When peoples of different race, culture, language or customs are brought together into the same geographic region and the conditions are created for intermixing, the ultimate result is naturally a blending of those ethnic groups. The identity and uniqueness of those original cultural groups becomes eroded over time with each passing generation and is progressively replaced by an overwhelming mono-culture. Analogously, if a can of black paint is mixed with a can of white paint in the same container, it forms one entirely new colour. The resulting grey paint doesn’t differ from any other colour because there is no other colour. There is only one colour left. One thing. One entity. If racial diversity is a good thing, as some of our leaders profess it to be, then why bring people of different races together in the same region when the ensuing race-mixing would only bring about less diversity, not more?
In order for democracy to function properly, one of its requirements is that the electorate have sufficient knowledge of all candidates running for any given political office. So what percentage of the modern public goes out of their way to research all competing candidates instead of just passively swallowing the political propaganda in the news and in the universities in small increments over time? Not enough.
It stands to reason that if suffrage is a vital human right, it follows that there should be a mandate that the citizen have a healthy knowledge of each candidate. Not only should the citizen know that, but he should have a solid understanding of economics, history, and the political process. What percentage of the public is defined by these attributes?
The show Bates Motel has a relatively special significance to me. I identified a lot with the main character, Norman Bates. Aside from bearing a strong physical resemblance to Norman and being almost the same age as the actor who played him, I found myself not only wholly understanding the rationale behind the many murders that Norman committed, but I found myself championing his actions with alarming remorselessness. Not only that, but like Norman, I too deal with mental illness and the timeline of the show coincided with my own struggle and conquest of mental illness.
Furthermore, I wistfully associate this show with nostalgic memories. I remember when the show began in 2013, I met my then girlfriend in person for the first time. We first met in an eighth floor Holiday Inn hotel room that had dark wallpaper. The hotel room was divided into two sections: a large bedroom with a king sized bed and a separate living room with a couch and a TV. We watched TV in between bouts of energetic sexual play. She would curl up next to me on the couch as we watched, discussed and deconstructed not only Bates Motel but other shows as well.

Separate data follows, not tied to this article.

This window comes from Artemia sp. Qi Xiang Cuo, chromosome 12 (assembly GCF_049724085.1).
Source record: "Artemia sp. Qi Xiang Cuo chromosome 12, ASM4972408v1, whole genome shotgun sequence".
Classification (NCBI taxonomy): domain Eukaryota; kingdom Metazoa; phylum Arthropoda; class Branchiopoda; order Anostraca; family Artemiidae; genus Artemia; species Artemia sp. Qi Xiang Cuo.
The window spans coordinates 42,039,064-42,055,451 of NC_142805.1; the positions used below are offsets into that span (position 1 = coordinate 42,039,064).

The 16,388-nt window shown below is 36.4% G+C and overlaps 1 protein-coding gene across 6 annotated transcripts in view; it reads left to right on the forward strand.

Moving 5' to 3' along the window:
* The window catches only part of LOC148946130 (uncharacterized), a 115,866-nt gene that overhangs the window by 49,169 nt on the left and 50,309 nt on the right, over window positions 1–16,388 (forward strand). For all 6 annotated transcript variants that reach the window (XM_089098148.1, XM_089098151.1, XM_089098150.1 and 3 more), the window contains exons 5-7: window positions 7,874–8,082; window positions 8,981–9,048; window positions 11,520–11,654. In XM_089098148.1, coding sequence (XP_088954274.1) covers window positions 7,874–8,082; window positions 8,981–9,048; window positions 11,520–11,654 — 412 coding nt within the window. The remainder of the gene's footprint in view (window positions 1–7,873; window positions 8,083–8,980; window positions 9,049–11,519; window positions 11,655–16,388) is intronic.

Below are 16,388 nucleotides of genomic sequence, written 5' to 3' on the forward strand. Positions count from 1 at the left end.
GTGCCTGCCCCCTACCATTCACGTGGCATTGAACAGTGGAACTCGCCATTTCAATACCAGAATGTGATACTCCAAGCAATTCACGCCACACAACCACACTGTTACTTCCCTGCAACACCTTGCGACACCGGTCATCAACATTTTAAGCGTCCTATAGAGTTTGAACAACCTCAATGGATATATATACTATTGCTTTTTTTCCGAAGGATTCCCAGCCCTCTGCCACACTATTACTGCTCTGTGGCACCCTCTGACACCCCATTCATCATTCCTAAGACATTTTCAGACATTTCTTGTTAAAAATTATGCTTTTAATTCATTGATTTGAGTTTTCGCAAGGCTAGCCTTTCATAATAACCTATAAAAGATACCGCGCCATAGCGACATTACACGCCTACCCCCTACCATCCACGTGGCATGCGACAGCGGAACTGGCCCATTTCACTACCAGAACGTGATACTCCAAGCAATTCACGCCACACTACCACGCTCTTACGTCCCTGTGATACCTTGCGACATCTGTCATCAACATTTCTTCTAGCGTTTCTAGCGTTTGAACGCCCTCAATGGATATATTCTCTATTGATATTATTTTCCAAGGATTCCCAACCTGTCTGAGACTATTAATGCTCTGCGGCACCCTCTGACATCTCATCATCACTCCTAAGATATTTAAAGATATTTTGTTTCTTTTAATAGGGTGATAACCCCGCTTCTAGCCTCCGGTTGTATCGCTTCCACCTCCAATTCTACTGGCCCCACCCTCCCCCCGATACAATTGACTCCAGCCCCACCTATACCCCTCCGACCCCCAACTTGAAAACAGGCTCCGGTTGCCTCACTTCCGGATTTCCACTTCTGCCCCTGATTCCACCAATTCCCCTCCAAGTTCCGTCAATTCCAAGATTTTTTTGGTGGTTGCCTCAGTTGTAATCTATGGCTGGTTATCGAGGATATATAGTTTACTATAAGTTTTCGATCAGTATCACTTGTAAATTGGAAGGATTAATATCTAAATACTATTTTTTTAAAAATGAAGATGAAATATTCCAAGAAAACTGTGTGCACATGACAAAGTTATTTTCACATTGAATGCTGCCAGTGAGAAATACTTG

Anyway, the fantastic writing on this show had me glued to the TV. As someone championing Norman along, you could say I was quite disappointed with the ending wherein he was killed. My ideal ending would have been seeing Norman in a cushioned cell in a straight jacket in a mental hospital at least alive and knowing that he would be forever blissfully content in the stupor induced by the medications the hospital staff would force him to take. After Norman killed Sheriff Romero and after imaginary Norma abandoned Norman, I was half hoping in that moment to see Norman entirely overcome his mental illness that plagued him for so long. I was half hoping he would run away and live out as a fugitive somewhere else in the United States, an ending which is not inconceivable given that pretty much all other loose ends on the show had been tied up. It was an opportunity for him to start over but when he drove Norma’s dead body back to his house in his car, I became distressed at the thought of the foreboding outcome. To be honest, my stomach filled with dread every time Norman killed someone or attacked someone knowing the likely horrible consequences for him. However, each time I was pleasantly surprised to find out that the universe had given him another chance afterward. I don’t think it was beyond the ability of the show’s writers to craft such an ending but alas, that was not the case. Nonetheless, I am appreciative that the show did at least culminate and end.
To conclude: as far as TV shows go, I must say that the bar is set unbelievably high. This was my favourite show on television.
A topic of discussion that floats around sometimes is religion and the belief in a deity. I thought I would give you my personal take on it. Does god exist? I believe he does. What is the definition of god? Well, according to the American heritage dictionary, it is “a being conceived as the perfect, omnipotent, omniscient originator and ruler of the universe.” I believe there is an entity that has characteristics of what we define as god. If god doesn’t exist, I think there must be a being very similar to God.
Going back thousands of years and seeing many different peoples and nations around the world worship some form of deity, one might ask: could they all be wrong or are they on to something? What I believe is that gods of all different cultures are simply attempts at defining the same phenomenon, a phenomenon we do not yet fully understand. Our limited understanding, however, doesn’t mean that that entity we are trying to define doesn’t exist. Are billions of people throughout the world and throughout history all worshiping nothing at all? Now an atheist may argue that the majority of religious people are simply blind followers of their respective faiths simply because religion is something that is culturally encouraged in their region and that perhaps only a very small percentage of religious people are believers due to well thought-out reasoning.